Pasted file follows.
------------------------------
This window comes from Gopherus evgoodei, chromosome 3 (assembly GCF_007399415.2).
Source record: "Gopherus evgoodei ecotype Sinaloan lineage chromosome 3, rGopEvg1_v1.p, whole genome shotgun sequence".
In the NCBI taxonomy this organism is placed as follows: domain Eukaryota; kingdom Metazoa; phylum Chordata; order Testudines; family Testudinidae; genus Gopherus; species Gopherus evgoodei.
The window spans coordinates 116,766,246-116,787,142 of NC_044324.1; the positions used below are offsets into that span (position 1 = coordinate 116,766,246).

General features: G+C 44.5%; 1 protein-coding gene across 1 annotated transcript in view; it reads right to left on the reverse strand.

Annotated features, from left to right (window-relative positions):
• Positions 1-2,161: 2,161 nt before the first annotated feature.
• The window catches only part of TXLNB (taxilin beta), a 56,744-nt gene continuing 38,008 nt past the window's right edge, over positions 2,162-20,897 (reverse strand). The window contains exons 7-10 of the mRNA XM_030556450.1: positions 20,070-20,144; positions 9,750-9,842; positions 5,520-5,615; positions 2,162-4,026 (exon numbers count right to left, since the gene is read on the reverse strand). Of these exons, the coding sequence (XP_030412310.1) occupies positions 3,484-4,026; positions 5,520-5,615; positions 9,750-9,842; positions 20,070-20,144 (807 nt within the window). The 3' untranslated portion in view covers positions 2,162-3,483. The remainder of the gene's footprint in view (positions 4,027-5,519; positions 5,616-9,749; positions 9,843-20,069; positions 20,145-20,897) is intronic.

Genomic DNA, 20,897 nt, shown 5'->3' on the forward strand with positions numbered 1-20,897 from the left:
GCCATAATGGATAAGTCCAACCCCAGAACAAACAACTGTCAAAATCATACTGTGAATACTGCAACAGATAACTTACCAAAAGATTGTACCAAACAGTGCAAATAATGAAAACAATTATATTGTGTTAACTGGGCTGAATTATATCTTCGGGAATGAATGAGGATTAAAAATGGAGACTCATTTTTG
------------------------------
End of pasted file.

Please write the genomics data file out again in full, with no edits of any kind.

This window comes from Gopherus evgoodei, chromosome 3 (assembly GCF_007399415.2).
Source record: "Gopherus evgoodei ecotype Sinaloan lineage chromosome 3, rGopEvg1_v1.p, whole genome shotgun sequence".
In the NCBI taxonomy this organism is placed as follows: domain Eukaryota; kingdom Metazoa; phylum Chordata; order Testudines; family Testudinidae; genus Gopherus; species Gopherus evgoodei.
The window spans coordinates 116,766,246-116,787,142 of NC_044324.1; the positions used below are offsets into that span (position 1 = coordinate 116,766,246).

General features: G+C 44.5%; 1 protein-coding gene across 1 annotated transcript in view; it reads right to left on the reverse strand.

Annotated features, from left to right (window-relative positions):
• Positions 1-2,161: 2,161 nt before the first annotated feature.
• The window catches only part of TXLNB (taxilin beta), a 56,744-nt gene continuing 38,008 nt past the window's right edge, over positions 2,162-20,897 (reverse strand). The window contains exons 7-10 of the mRNA XM_030556450.1: positions 20,070-20,144; positions 9,750-9,842; positions 5,520-5,615; positions 2,162-4,026 (exon numbers count right to left, since the gene is read on the reverse strand). Of these exons, the coding sequence (XP_030412310.1) occupies positions 3,484-4,026; positions 5,520-5,615; positions 9,750-9,842; positions 20,070-20,144 (807 nt within the window). The 3' untranslated portion in view covers positions 2,162-3,483. The remainder of the gene's footprint in view (positions 4,027-5,519; positions 5,616-9,749; positions 9,843-20,069; positions 20,145-20,897) is intronic.

Genomic DNA, 20,897 nt, shown 5'->3' on the forward strand with positions numbered 1-20,897 from the left:
GCCATAATGGATAAGTCCAACCCCAGAACAAACAACTGTCAAAATCATACTGTGAATACTGCAACAGATAACTTACCAAAAGATTGTACCAAACAGTGCAAATAATGAAAACAATTATATTGTGTTAACTGGGCTGAATTATATCTTCGGGAATGAATGAGGATTAAAAATGGAGACTCATTTTTG